Both players say Snow is at the Panthers facility when they arrive and is the last one to leave. He also holds his players accountable, they say. That’s something veteran defensive tackle Kawann Short, one of the few returning defensive vets, values about Snow.
“He’s going to shoot it to you straight and you want one of those type of coaches, that no matter what type of caliber player you are, he’s going to tell you how he feels and what he wants out of you,” Short said. “You want the truth. Phil, he just doesn’t hold back, and what he does for us, we need and how aggressive he is, we like that as a defense.”
Some of the Panthers’ best teams in years past have been known for their aggressive defenses. While Cam Newton won the MVP in 2015, that Panthers team would not have been as successful as they were if not for the defense.
Same for Carolina’s 2003 Super Bowl team.
But the Panthers reached rock bottom under former coach Ron Rivera last season.
After switching from a 4-3 base defense in 2018 to a 3-4 base in 2019, the Panthers were oftentimes out of place. They defended the pass well early in the season, and got to the quarterback often, but defending the run — well, that was another story.
Third-and-short plays were almost automatic conversions for opposing teams. The Panthers allowed 2,292 yards rushing, 5.2 yards per carry and surrendered 31 rushing touchdowns — eight more than the second-worst team last season. It went from bad to terrible in Week 8, when the San Francisco 49ers rushed for 232 yards and five touchdowns in a dominant 51-13 win.
Through the first two games this season, the Panthers struggled at stopping the run. The Bucs and Raiders in Weeks 1 and 2 rushed for three touchdowns each. But the Panthers have steadily improved with each game.
“Everybody wanted to just be great, everybody wanted to make a play and be heard, but now it’s more like, all right I’ve got to help this guy to make this play,” Short said. “Right now, everybody is buying in now and the process is much smoother and then now we’re starting to breathe to understand we’ve got each other’s back. “
PROOF IN THE PUDDING FOR PANTHERS DEFENSE
Snow makes no qualms about his “old school” approach to coaching.
“Back in the old days ... ” Snow often starts.
It’s what he knows.
He began coaching high school in the ‘70s, before landing a defensive coordinator job at Boise State in 1983. He later became the defensive coordinator at Arizona State in 1995, where he recruited Jason Simmons, the now defensive passing game coordinator/secondary coach for the Panthers.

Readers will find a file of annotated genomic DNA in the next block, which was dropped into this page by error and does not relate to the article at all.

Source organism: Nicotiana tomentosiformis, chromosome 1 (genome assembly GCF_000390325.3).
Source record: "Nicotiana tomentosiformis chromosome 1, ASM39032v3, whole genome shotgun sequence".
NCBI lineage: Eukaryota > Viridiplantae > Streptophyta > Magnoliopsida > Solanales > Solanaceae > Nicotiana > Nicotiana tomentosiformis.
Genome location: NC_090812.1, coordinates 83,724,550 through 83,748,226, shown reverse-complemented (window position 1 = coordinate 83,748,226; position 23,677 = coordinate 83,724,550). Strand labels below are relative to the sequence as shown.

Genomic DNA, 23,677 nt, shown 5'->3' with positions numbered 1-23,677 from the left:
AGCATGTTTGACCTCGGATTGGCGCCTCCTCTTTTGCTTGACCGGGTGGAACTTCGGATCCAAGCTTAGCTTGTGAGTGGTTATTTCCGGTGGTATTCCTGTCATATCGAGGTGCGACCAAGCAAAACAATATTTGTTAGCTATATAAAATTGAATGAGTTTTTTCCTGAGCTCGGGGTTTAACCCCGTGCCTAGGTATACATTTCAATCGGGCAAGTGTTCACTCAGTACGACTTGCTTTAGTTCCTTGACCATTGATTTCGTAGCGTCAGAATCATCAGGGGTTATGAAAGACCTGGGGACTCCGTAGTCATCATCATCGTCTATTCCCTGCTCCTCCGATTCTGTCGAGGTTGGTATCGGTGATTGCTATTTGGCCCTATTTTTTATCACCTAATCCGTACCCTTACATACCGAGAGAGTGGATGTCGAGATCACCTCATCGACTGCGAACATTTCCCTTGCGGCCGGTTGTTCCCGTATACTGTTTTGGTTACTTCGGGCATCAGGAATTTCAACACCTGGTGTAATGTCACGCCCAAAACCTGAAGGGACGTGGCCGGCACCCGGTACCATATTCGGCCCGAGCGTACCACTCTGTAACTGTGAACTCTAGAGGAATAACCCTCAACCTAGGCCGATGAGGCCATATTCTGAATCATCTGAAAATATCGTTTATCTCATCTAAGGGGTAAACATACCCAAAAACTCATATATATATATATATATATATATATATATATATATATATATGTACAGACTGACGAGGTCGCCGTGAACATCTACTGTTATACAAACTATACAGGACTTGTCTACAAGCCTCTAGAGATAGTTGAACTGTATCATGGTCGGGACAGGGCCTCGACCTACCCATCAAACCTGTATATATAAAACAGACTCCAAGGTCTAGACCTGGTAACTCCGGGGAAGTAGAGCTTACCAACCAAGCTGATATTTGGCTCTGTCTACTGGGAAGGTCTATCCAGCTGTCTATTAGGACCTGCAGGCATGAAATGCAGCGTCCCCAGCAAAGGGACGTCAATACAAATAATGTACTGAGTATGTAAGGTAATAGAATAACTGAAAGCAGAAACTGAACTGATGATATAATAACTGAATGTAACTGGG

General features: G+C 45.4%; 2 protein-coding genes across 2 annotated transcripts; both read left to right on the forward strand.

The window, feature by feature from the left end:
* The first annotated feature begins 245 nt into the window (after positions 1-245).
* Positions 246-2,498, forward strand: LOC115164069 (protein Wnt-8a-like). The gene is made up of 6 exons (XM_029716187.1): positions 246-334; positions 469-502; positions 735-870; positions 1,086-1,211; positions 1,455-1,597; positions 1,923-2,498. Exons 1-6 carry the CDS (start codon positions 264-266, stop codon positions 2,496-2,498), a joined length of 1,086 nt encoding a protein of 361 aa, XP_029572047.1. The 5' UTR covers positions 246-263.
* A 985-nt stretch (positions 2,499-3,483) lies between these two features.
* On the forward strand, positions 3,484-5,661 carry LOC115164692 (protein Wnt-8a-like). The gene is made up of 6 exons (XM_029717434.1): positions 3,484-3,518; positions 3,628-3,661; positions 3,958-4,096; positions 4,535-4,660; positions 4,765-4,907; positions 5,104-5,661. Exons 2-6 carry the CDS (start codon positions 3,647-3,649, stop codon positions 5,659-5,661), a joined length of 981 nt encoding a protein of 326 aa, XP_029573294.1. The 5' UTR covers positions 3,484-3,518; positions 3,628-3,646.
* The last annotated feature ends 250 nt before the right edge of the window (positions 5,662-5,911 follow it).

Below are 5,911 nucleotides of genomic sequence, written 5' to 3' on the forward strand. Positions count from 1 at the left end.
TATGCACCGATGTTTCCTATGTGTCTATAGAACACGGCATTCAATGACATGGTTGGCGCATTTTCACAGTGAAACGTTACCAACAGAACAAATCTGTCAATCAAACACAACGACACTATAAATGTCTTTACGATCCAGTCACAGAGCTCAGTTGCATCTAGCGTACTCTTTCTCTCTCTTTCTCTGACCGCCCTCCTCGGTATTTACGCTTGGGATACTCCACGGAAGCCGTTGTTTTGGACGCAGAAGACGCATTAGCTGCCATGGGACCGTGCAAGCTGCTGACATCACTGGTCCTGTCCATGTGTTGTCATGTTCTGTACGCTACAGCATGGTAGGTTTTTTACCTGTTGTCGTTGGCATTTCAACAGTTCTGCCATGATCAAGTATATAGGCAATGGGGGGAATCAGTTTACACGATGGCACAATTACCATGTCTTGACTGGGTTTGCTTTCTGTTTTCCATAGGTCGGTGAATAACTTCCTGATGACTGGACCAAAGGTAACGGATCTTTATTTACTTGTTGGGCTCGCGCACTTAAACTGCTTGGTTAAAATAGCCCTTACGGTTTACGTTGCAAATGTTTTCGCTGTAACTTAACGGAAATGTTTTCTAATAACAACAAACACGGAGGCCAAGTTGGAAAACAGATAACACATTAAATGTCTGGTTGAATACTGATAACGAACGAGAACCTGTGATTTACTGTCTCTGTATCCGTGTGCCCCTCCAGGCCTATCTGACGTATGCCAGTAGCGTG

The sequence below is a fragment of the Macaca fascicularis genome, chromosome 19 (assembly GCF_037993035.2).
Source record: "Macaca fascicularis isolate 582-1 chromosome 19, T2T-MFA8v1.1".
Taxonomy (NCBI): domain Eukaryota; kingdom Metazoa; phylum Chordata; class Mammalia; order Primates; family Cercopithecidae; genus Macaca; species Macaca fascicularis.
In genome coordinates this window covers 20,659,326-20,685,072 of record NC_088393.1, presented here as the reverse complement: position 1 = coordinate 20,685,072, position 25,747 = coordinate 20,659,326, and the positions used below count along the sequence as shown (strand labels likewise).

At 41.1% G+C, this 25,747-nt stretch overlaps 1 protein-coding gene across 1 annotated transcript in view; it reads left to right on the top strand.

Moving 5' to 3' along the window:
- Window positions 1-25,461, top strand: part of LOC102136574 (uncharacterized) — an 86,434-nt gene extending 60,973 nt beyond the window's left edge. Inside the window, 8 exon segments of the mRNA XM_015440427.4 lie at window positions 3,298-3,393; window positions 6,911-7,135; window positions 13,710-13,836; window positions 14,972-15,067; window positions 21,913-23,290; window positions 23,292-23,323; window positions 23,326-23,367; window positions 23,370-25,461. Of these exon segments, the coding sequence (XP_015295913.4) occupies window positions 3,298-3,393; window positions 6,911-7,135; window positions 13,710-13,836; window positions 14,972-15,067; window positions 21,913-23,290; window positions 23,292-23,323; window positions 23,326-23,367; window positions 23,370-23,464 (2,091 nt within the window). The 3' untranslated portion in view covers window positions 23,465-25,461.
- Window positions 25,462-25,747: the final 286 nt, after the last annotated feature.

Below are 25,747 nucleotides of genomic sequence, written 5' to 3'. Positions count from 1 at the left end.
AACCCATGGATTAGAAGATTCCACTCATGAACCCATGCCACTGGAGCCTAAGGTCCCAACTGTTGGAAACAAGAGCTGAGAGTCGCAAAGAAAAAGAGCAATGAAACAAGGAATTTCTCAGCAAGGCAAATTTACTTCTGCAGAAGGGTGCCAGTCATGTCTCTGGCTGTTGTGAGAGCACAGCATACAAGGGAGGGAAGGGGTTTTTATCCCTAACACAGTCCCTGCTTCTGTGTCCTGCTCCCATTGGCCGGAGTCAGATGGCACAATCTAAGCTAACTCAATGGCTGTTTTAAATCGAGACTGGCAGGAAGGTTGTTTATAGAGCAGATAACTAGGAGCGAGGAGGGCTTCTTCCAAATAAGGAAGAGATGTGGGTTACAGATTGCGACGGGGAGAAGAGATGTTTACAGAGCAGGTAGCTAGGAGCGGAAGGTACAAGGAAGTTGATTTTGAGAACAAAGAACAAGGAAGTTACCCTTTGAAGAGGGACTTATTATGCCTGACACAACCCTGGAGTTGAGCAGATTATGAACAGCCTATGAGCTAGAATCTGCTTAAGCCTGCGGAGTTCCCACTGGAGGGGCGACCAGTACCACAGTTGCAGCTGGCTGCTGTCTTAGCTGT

Simmons said the first thing he noticed about Snow when he walked into his family’s home in the mid 1990s was that he was genuine. He told Simmons how exactly he planned to help him, and Simmons and his parents respected that he wasn’t just telling him everything he wanted to hear.
“He doesn’t pull any punches,” Simmons said. “He’s a guy that is going to be brutally honest with you.
“I’ve come to appreciate it as a player and a coach. That’s why I came here, to learn under him.”
That goes back to Snow’s old-school approach. He knew how to motivate Simmons and get him to play his best football in college. He taught him to “never cheat the game,” Simmons said. “You get what you deserve.”
Simmons, who was a 5-foot-9 safety, was ASU’s top cover man, and earned second-team All-Pac 10 honors as a senior in 1997. He was taken in the fifth round of the 1998 NFL draft and carved out a 10-year NFL career.
“He has his own way with each individual guy,” Simmons said.
Simmons said one of Snow’s requirements of his position coaches was they get to know the player on a personal level. He believes that’s the only way to get players to play faster and more physical.
When asked how Snow has changed from a college defensive coordinator in the ‘90s to one now, Simmons said he hasn’t.
“Of course he’s grown, and some things in terms of his scheme has changed, but the fundamental principles in terms of what he believes in, have not changed.”
It’s that old-school approach that Snow takes, that he believes will help turn around the Panthers defense. He’s told his veterans and position coaches that they won’t make excuses. Building teams take time.
The Panthers start two rookies on defense, and play two more rookies often — and opposing offenses aren’t going to hold back.
“We just had to mold our own way through it with all the new players we have,” Snow said. “And we’re making progress with that. I think between players and coaches we’re starting to come together.
“But again, the proof is in the pudding, you’ve got to go out and play, and play well, so hopefully we continue to get better each week.”
Carolina Panthers defensive coordinator Phil Snow talks with safety Juston Burris, right, during training camp in August. Snow has helped turn around the Panthers’ defense this year.
“He’s the best coach I know,” Panthers coach Matt Rhule said when asked why he hired Snow. “He’s a tremendous teacher. He doesn’t make excuses.”